Scene of Jerusalem shooting. (Photo: Marc Israel Sellem/Jerusalem Post )
This is grim. Earlier today an Israeli-Jewish man in a bathroom near the Western Wall was killed by police after shouting “Allahu akhbar,” God is great. According to police foreign press spokesman Micky Rosenfeld, the guard who killed 46-year-old Doron Ben-Shalush did so because he suspected danger after hearing the two Arabic words near a place that Jews pray, and then unloaded fire. Ben-Shalush was found with 10 bullets in him and died on scene.
Police spokesman Micky Rosenfeld said Ben-Shalush had been pronounced dead at the scene. He said the guard, whose name has not been disclosed, had told investigators he had suspected the man was a Palestinian militant.
‘The fact he shouted Allahu Akbar, that seems to be why the security guard drew his weapon and fired a number of shots at him,’ Rosenfeld said, adding that the incident was still under investigation and there was a gag order on some details.
Rosenfeld added that there is a gag order on some of the circumstances because an investigation is underway. Though, at first glance it is a clear case of mistaken identity/racial profiling: the officer took the Israeli man as Palestinian, and that seemed to warrant enough threat to kill him. This is a very unfortunate end to what was likely a day of either prayer or tourism at the Jewish holy site.
Sadly, this is not the first case of mistaken identity that has led to Israeli-on-Israeli violence. Months ago some Israel Defense Forces milling outside of a settlement were attacked by a Jewish rightist. The soldiers were undercover, dressed as Palestinians, and the costumes fooled the settlers who then descended down a hilltop to attack the presumed Palestinians. It was a snafu. Settlers attacked soldiers, soldiers beat the settlers and in the end many arrests were made.
Less humorously, a Mizrahi-Israeli friend of mine, an Arab Jew of Iraqi background, has numerous tales of being pulled aside and questioned, only to be let go after the police realize his black hair and beard are on the body of the “right” kind of religion. More recently a photographer friend of mine was arrested last month while covering a demonstration in Jerusalem. When the police let him go, they told him his detention was a “mistake.” They thought he was Palestinian.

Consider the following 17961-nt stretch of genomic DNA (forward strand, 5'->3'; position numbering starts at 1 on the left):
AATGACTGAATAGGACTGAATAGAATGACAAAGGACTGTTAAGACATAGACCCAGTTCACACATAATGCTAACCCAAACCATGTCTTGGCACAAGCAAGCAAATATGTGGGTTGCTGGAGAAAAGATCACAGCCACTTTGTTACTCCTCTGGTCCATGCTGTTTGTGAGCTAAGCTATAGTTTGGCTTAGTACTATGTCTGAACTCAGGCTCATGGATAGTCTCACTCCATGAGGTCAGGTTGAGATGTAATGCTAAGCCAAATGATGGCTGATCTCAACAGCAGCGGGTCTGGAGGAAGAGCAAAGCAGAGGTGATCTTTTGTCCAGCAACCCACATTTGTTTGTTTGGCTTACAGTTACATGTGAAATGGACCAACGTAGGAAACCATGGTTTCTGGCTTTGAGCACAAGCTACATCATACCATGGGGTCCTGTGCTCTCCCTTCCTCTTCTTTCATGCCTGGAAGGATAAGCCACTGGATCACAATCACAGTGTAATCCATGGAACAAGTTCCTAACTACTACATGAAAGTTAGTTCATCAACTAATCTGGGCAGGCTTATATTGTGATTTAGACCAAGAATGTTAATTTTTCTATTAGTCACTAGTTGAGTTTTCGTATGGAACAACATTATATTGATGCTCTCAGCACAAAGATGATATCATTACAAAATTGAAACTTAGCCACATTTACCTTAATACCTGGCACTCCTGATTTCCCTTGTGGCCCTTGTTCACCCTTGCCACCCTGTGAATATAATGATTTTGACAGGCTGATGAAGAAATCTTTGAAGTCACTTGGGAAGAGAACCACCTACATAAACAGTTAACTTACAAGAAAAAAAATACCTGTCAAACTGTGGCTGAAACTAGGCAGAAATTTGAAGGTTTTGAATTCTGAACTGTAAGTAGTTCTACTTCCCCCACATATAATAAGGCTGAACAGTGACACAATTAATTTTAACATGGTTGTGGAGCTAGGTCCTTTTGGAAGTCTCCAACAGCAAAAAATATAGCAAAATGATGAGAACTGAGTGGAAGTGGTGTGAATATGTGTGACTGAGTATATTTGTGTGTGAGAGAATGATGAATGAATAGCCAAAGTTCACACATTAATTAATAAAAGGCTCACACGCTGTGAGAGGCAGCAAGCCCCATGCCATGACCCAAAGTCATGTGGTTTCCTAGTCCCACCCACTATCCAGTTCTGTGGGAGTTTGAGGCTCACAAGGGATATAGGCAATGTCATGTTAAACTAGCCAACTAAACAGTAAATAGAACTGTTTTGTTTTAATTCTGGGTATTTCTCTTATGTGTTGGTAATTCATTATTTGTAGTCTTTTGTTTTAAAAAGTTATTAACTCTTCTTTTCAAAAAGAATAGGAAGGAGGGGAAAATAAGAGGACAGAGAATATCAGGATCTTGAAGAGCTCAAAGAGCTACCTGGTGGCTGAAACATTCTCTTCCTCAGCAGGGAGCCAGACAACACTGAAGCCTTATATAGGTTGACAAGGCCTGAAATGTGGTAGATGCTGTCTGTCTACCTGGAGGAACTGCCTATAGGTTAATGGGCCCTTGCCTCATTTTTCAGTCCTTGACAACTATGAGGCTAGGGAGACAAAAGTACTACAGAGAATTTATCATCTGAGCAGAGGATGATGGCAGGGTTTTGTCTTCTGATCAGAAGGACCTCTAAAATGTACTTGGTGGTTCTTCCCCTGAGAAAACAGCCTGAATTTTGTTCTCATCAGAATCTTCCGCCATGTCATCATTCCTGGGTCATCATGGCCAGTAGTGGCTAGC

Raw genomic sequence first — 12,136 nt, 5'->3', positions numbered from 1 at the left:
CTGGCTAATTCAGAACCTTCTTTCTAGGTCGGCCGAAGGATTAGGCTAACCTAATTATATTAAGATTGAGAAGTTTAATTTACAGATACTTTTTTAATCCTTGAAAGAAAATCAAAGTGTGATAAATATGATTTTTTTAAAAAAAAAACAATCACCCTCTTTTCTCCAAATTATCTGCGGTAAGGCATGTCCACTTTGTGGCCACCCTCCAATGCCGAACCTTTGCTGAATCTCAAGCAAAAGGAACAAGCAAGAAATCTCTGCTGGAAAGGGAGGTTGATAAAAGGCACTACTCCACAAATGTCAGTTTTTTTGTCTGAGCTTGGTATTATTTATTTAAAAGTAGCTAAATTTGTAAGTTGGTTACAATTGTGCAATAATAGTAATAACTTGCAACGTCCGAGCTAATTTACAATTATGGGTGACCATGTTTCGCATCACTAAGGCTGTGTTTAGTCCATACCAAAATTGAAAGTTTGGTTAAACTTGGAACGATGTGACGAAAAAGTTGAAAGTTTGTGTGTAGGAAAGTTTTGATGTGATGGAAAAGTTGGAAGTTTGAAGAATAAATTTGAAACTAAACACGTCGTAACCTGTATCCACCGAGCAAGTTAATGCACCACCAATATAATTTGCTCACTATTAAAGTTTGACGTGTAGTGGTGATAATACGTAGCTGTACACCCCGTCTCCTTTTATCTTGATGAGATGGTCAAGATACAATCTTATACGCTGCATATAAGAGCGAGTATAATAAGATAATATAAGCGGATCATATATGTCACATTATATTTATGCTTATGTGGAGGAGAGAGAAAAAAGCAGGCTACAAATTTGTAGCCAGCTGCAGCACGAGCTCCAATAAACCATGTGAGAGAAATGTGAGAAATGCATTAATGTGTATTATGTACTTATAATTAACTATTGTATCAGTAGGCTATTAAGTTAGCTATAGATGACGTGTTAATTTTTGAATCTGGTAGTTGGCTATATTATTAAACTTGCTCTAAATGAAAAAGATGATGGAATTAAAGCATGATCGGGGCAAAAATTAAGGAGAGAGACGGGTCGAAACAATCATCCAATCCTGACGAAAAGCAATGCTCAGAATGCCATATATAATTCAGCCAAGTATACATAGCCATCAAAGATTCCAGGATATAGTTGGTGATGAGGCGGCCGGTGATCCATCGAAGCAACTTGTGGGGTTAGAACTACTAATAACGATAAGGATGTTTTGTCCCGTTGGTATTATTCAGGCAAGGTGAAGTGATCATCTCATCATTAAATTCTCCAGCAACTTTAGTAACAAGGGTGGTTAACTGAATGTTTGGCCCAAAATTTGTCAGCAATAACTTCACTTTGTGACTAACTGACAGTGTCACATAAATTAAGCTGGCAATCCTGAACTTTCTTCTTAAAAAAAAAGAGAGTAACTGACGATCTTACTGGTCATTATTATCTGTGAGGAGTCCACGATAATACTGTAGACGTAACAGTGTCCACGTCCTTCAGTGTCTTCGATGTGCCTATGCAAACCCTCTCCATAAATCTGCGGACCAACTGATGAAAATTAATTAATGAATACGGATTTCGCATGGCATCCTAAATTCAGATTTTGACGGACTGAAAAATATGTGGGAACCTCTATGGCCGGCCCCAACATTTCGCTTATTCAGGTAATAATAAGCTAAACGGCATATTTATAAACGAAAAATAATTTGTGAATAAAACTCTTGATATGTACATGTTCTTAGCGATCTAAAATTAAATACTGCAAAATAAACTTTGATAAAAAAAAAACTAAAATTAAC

With such a context of shooting (or hitting, or arresting) first and asking questions later, something as grave as an accidental death was bound to happen. Of course Palestinians themselves are victim to such quick draw patterns, but their deaths seem not to get the same acknowledgment. Notably, earlier this year border police officer Nofar Mizrahi killed Mohammed Salayme, a 17-year old Palestinian, in Hebron, believing him to be armed. In the end Salayme was exonerated as being unarmed. Yet the prideful Mizrahi did not recant her actions. “[I]t didn’t change how I felt about it. I’m happy this ended with no injuries on our side and I’m sure any other officer in my situation would have done what I did,” she said to the Jerusalem Post.
Over the past eight months I have been to the funerals of six Palestinians. One was a friend who passed due to disease, but the others all had their lives cut short for ridiculous incidents like today’s murder. I have watched a family bury the body of a teenager whose violent death came after he was judged to be horsing around too close to the security barrier.
I don’t know why Ben-Shalush cried “Allahu akhbar,” but I’ll go out on a limb and say I don’t think he expected a response as if he were a bank robber. But really, it’s not that he was treated like a bank robber, he was treated much worse. Like a racialized other, like a Palestinian.